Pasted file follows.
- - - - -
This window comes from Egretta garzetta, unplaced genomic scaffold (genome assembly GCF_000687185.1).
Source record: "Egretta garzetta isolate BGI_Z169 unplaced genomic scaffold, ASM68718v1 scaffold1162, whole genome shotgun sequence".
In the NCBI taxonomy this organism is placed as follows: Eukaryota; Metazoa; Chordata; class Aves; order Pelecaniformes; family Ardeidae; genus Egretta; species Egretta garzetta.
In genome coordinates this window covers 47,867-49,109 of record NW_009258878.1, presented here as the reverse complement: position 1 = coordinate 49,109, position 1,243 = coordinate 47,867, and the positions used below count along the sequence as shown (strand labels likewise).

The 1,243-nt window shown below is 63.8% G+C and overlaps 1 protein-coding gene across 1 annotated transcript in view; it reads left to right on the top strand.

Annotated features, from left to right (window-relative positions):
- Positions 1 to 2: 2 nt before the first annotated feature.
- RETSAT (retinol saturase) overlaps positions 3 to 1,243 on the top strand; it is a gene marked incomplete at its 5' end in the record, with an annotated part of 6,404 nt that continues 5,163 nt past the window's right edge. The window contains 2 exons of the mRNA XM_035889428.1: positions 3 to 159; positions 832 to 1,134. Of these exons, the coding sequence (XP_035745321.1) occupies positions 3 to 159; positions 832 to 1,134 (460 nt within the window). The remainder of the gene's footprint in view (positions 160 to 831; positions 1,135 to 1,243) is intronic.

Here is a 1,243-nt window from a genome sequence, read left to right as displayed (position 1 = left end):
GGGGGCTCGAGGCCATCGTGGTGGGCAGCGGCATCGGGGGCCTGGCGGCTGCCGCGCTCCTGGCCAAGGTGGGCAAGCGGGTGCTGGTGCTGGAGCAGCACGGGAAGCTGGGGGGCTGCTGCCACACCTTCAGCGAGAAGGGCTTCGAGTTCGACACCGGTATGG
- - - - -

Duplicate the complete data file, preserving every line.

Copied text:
This window comes from Egretta garzetta, unplaced genomic scaffold (genome assembly GCF_000687185.1).
Source record: "Egretta garzetta isolate BGI_Z169 unplaced genomic scaffold, ASM68718v1 scaffold1162, whole genome shotgun sequence".
In the NCBI taxonomy this organism is placed as follows: Eukaryota; Metazoa; Chordata; class Aves; order Pelecaniformes; family Ardeidae; genus Egretta; species Egretta garzetta.
In genome coordinates this window covers 47,867-49,109 of record NW_009258878.1, presented here as the reverse complement: position 1 = coordinate 49,109, position 1,243 = coordinate 47,867, and the positions used below count along the sequence as shown (strand labels likewise).

The 1,243-nt window shown below is 63.8% G+C and overlaps 1 protein-coding gene across 1 annotated transcript in view; it reads left to right on the top strand.

Annotated features, from left to right (window-relative positions):
- Positions 1 to 2: 2 nt before the first annotated feature.
- RETSAT (retinol saturase) overlaps positions 3 to 1,243 on the top strand; it is a gene marked incomplete at its 5' end in the record, with an annotated part of 6,404 nt that continues 5,163 nt past the window's right edge. The window contains 2 exons of the mRNA XM_035889428.1: positions 3 to 159; positions 832 to 1,134. Of these exons, the coding sequence (XP_035745321.1) occupies positions 3 to 159; positions 832 to 1,134 (460 nt within the window). The remainder of the gene's footprint in view (positions 160 to 831; positions 1,135 to 1,243) is intronic.

Here is a 1,243-nt window from a genome sequence, read left to right as displayed (position 1 = left end):
GGGGGCTCGAGGCCATCGTGGTGGGCAGCGGCATCGGGGGCCTGGCGGCTGCCGCGCTCCTGGCCAAGGTGGGCAAGCGGGTGCTGGTGCTGGAGCAGCACGGGAAGCTGGGGGGCTGCTGCCACACCTTCAGCGAGAAGGGCTTCGAGTTCGACACCGGTATGG